As adults we don’t really see any logical way to simply surrender our responsibilities. But surrendering them, even if only in our minds, would give ourselves permission to refocus our attention on something more desirable as we simply wait for a future time when we will somehow “figure it all out.” But that takes a type of youthful trust. And many of us have had our trust shaken by the outer world we experience each day.
So how do we practice? Practice this surrender I’ve mentioned? How do we practice finding our passions, or even just practice finding our imagination? How do we practice anything? Especially when we simply have no time to practice. Because we must focus on doing what gets us by. We must do what pays the bills.
Just a Peek
Are we all just destined to be tied to life as we know it? Destined to long for a change we think is unrealistic but dare to peek at from time to time? Are we destined to just survive until we somehow release some of these responsibilities, let out a sigh of relief, and then start the practice of something different? Because then the almighty question, “What If,” comes to mind. What if by then it’s too late, you’re too old for such change to matter as it does right now, etc?
No. That simply won’t do. Instead, start deciphering a plan. And the first thing is, put some goals in place and put them on a timeline to accomplish. Make them simple. But not simple minded. Choose something you want to learn or do. Write it down. Tell yourself what you need to get there. Then practice imagining it. Over and over. That’s it. Don’t take any action just yet. Don’t try and figure out what you need to do to bring it about. Just let things unfold. This is the first step of practice.
Practice surrendering to the practice of using your imagination. Because the way to accomplishing a goal is to see it clearly in your mind. After all the years of placing our attention on the barrage of outer influences and responsibilities, we must practice how to refocus. And learning how to imagine things again is the easiest, and most rewarding way to practice.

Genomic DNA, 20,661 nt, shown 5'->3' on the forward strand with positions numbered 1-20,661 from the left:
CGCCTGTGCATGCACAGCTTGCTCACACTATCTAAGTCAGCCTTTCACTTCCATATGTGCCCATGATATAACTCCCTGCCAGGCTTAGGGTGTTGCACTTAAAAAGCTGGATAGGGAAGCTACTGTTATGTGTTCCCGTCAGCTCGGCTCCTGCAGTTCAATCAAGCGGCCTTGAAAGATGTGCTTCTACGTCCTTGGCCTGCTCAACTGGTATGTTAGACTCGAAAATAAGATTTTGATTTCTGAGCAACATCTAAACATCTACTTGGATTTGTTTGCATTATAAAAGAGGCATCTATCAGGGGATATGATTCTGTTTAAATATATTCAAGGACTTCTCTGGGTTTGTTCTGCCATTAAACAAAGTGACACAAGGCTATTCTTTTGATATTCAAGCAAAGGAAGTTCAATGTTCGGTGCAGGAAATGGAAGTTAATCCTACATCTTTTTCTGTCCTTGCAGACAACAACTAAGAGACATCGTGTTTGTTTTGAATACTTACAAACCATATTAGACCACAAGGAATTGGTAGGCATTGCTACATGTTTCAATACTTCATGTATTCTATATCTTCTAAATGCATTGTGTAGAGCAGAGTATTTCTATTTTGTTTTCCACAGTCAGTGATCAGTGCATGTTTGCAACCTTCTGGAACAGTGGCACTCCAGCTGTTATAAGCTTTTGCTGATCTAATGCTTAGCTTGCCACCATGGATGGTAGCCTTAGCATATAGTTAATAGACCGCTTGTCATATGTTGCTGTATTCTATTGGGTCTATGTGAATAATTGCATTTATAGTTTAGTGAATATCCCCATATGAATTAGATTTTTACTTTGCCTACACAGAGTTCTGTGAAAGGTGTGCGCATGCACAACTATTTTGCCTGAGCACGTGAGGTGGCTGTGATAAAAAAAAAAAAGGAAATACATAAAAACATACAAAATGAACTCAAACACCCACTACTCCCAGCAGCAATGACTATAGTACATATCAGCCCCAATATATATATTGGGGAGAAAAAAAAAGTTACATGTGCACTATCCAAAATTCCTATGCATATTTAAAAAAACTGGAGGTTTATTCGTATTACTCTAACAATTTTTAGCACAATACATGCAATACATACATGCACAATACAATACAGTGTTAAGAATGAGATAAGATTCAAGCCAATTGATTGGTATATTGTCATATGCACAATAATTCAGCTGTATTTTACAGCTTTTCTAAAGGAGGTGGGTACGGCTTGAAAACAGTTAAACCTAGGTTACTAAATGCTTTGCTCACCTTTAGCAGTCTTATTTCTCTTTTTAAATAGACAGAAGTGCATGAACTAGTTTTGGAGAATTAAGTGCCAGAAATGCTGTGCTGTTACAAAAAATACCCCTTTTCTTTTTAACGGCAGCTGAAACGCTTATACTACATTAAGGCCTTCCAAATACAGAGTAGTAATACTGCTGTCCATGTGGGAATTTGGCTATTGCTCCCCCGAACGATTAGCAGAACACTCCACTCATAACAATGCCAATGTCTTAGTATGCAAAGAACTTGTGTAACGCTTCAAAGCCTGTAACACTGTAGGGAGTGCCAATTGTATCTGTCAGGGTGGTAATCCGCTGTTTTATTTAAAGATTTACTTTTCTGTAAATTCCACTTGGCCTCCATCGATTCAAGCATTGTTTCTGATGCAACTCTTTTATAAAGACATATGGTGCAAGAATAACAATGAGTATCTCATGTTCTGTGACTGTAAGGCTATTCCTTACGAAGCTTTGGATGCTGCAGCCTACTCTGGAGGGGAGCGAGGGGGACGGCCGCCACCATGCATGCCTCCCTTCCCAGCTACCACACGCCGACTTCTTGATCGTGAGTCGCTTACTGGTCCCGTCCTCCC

Practice, But Not Like Me
As you know, I’m codependent…hopefully a lot less these days…but part of my codependency means I like control. No surprise there. But that’s where practice showed me that I was trying too hard to use my imagination. How is that even possible? Well, just like trying too hard in school, I try to do everything right to avoid punishment. (Welcome back awkward childhood.) It definitely makes giving up and going back to what I know works much easier, but still leaves me longing.
So I’m learning, and practicing. Practicing embracing my imagination. It’s a private experience anyway, so the only punishment I could possibly endure would be self inflicted. And my journey through the darkness has helped me there. Now I know that if it feels wrong, I can simply choose again. I’m honing my skills of imagination, which allow me to practice focus, which is also the practice of surrender. Truth is, by committing to my goal of healing myself I’m practicing all kinds of things to help me improve so I can become someone I would like to experience. And if I don’t like that person, I can choose again…and again. After all, this is the experience of life we all say we want, isn’t it? To “experience it all.”
So while it’s not as easy as it was when I didn’t have to worry about adult things, it is becoming easier. Because I know that practice makes mediocre before it makes perfect.